Discover Scotland's Saints, some are well known, but most of the rest will not be. Piecing together the lives of these early Catholics in Scotland is not easy and is beset by legend, poor translations and often quite scant information. However, there is much to learn, not least it tells us something about the people who venerated these men and women.
St Chronan, 641AD
Little is known of our Saint but what we do know is that he was held in high regard for his sanctity by the people of Cunningham Ayrshire. It is also said, as he lay on his death bed he was found to be continually praying the words of Psalm 84:1 - 2:
How lovely is your dwelling place,
O Lord of hosts!
My soul longs, indeed it faints
for the courts of the Lord;
my heart and my flesh sing for joy
to the living God.
St Kentigerna, 733AD
St Kentigerna was of royal Irish linneage in Leinster, but along with her brother St Comgan and her son St Fillian, fled and settled in Scotland. St Kentigerna retired to Inchcailloch, an Island on Loch Lomond. Her holiness was rewarded after her death with a church that saw continual use up until 1770 and the cemetery until 1947. It is believed she is buried there to.
To see the full story, by Mairi-Claire McCeady click here.
St Blaithmaic, 750AD - ?
Our Saint was of royal Irish blood but he forsook the wealth and status that position laid upon him and entered holy orders in Ireland. His wisdom and virtue promoted him to Abbot but our Saint was not happy there. He had desired martyrdom and sought permission to go preach the gospel to unbelievers, which was refused. However eventually our restless Saint was able to persuade them to let him go which lead him to Iona.
It was on Iona he recieved a prophetic word from God that Danish maruaders were going to attack the Island warning the remaining monks (evidently this was anticipated already with a large proportion of the monks and Abbot having left for safety in Kells) of the impending attack and those to weak for martyrdom to hide. St Blaithmaic was not afraid and whilst offering Mass in the Sanctuary the Danes crossed into the Church and demanded the relics of St Columba which would have been housed in gold and other valuable materials. He refused to tell them where the Monks had hid them and there on the Altar steps he was cut down.
His life was recorded by the Benedictine Abbot Walafrid Strabo (808-849) of Reichenau and others also recorded what appeared to be a popular Saint who interceded for many. When he died is up for debate with different sources giving dates ranging from the 790’s to 825AD.
St Eochod, Apostle to Galloway, 597AD
One of the twelve chosen by St Columba to evangelise the Picts with Eochod being sent to Galloway. Little is known of this Saint who seems to appear in Dom Michael Barratt’s great work; ‘A Calendar of Scottish Saints’, as St Euchadius.
St Voloc, 5th-6th Century
St Voloc was said to be Irish and moved to the Northern parts of Scotland to spread the faith. It was here he was raised to Episcopal rank and laboured into long old age, when at his death, angels were said to surround his bed. For his own sins and those who he laboured for he lived a life of great austerity. His house was made of woven reeds and had much regard for the poor. His life was one of holiness and many miracles were attributed to him. The chief area of his veneration was in Logic-Mar and Dunmeth Parishes which now lie in ruin, situated with Aboyne to the East and Ballater to its West.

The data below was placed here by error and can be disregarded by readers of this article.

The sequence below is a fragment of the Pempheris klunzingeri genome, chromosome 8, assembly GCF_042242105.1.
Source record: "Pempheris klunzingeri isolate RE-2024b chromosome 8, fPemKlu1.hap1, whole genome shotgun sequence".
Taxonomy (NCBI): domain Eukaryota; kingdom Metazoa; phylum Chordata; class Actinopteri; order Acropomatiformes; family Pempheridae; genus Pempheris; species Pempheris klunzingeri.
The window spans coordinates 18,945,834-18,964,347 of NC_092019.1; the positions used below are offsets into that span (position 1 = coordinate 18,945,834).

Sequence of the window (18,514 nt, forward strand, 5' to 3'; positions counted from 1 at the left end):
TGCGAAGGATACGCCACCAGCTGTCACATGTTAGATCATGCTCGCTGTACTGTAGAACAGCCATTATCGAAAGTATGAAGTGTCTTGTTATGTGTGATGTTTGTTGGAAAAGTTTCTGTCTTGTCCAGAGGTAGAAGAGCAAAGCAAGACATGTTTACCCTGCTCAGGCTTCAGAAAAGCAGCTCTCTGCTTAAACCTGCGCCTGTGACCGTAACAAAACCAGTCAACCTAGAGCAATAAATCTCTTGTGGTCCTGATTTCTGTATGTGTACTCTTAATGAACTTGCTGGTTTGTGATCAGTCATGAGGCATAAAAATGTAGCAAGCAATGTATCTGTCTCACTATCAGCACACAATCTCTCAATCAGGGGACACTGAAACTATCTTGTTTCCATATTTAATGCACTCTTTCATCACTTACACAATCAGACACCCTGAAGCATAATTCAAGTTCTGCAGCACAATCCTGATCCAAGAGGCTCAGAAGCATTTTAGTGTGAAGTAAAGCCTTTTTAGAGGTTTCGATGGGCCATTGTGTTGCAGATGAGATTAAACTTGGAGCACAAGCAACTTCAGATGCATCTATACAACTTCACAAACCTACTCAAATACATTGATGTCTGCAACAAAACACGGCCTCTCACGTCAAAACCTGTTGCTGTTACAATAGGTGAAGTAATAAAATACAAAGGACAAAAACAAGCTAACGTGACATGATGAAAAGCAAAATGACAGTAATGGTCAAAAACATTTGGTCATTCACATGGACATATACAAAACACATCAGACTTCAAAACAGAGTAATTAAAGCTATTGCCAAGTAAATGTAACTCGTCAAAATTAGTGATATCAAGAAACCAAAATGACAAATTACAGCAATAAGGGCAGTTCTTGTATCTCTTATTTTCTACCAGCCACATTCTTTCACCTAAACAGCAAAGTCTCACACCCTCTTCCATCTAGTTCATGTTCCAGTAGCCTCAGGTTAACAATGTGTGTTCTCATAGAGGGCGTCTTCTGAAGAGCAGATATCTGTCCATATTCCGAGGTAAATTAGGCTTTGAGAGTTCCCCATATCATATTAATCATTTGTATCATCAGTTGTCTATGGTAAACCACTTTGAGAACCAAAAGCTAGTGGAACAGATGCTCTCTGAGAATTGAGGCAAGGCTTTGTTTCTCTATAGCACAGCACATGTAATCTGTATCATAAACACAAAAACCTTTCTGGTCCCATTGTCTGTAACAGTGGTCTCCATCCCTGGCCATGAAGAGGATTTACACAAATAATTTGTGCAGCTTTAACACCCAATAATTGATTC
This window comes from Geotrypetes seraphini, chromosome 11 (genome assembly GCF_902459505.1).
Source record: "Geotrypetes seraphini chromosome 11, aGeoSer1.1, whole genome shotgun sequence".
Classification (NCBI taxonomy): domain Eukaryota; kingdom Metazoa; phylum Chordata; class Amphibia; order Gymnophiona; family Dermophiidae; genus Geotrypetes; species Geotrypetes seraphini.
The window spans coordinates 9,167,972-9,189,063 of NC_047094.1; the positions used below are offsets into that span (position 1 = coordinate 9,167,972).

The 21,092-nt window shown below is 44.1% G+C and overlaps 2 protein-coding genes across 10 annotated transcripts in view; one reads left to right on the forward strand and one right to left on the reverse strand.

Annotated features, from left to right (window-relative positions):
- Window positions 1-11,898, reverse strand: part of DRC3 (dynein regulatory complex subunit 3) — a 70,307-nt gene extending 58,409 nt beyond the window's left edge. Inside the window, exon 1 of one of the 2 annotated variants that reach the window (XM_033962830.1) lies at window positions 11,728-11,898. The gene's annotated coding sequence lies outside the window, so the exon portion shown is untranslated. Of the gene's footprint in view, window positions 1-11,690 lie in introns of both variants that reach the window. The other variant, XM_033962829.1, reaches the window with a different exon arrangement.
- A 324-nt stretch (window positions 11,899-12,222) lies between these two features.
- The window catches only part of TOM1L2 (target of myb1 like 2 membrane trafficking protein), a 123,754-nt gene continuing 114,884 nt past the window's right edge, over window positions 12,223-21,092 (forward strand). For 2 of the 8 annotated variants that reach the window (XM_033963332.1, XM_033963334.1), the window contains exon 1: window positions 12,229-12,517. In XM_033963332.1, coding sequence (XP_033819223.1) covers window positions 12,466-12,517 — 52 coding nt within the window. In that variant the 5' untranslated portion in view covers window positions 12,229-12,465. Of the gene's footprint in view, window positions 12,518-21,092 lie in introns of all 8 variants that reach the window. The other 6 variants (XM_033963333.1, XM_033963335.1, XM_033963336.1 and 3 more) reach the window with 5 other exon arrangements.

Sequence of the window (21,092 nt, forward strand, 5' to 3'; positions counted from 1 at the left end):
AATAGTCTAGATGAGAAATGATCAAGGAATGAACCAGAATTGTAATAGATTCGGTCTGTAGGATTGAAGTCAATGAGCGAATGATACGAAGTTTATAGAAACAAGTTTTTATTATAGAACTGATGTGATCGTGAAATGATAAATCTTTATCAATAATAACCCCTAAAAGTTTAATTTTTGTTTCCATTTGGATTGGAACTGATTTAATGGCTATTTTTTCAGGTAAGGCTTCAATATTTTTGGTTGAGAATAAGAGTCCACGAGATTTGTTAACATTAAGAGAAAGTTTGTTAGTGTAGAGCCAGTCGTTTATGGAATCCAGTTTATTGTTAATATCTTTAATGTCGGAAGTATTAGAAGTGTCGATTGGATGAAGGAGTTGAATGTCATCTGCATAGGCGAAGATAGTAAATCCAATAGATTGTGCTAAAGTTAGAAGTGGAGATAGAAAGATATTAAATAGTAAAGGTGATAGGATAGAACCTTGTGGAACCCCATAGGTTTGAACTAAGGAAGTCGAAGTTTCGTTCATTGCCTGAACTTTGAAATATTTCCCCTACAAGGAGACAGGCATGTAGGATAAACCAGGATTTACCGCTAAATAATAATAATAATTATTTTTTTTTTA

What was quite a shock when I was doing a bit of research on the fine Saint is that there is a St Voloc Festival in the American State of Texas! They dress up I think with Braveheart in mind but what an interesting link that is! There was of course in times past a fair held in Logic-Mar in his name, that included the pleasant ditty:
‘Wala-fair in Logic Mar, the Thirtieth day of Januar’.
Little is known of this Bishop who can also go by the spelling ‘Maglastian’. What we do know is that he was deemed an ‘illustrious Bishop’ in the time of King Achaius, a Scottish King who reigned in the same period as Charlemagne. He chief cultus was centred in what is now a small one street village called Kinglassie outside of Kirkcaldy in Fife. As you can imagine (if you have been keeping up with the Saints) there are a couple of wells in his name, including; St Glass’ Well in the same area and another in Dundrennan, Dumfries and Galloway.
St Adamnan of Coldingham, 686 AD approx.
This Saint has a wonderful story; a wild life the man led before God intervened and wrought a dramatic conversion. So changed was Adamnan that he sought the counsel of an Irish Priest on what he should do and how to make penance for his sins. The Priest said he should only eat twice a week until they meet again. Unfortunately, the Irish Priest returned to Ireland and died shortily thereafter. But Adamnan was unperturbed and kept up this penance of only eating twice a week for the rest of his long life. He became a Monk and then Priest in the Abbey at Coldingham, which St Ebba was Abbot over, and gained the gift of Prophecy.
Much is unknown about this Saint, but he was venerated in the Southern Perthshire Parish of Kilmadock near Doune Castle and a fair held in his honour there to.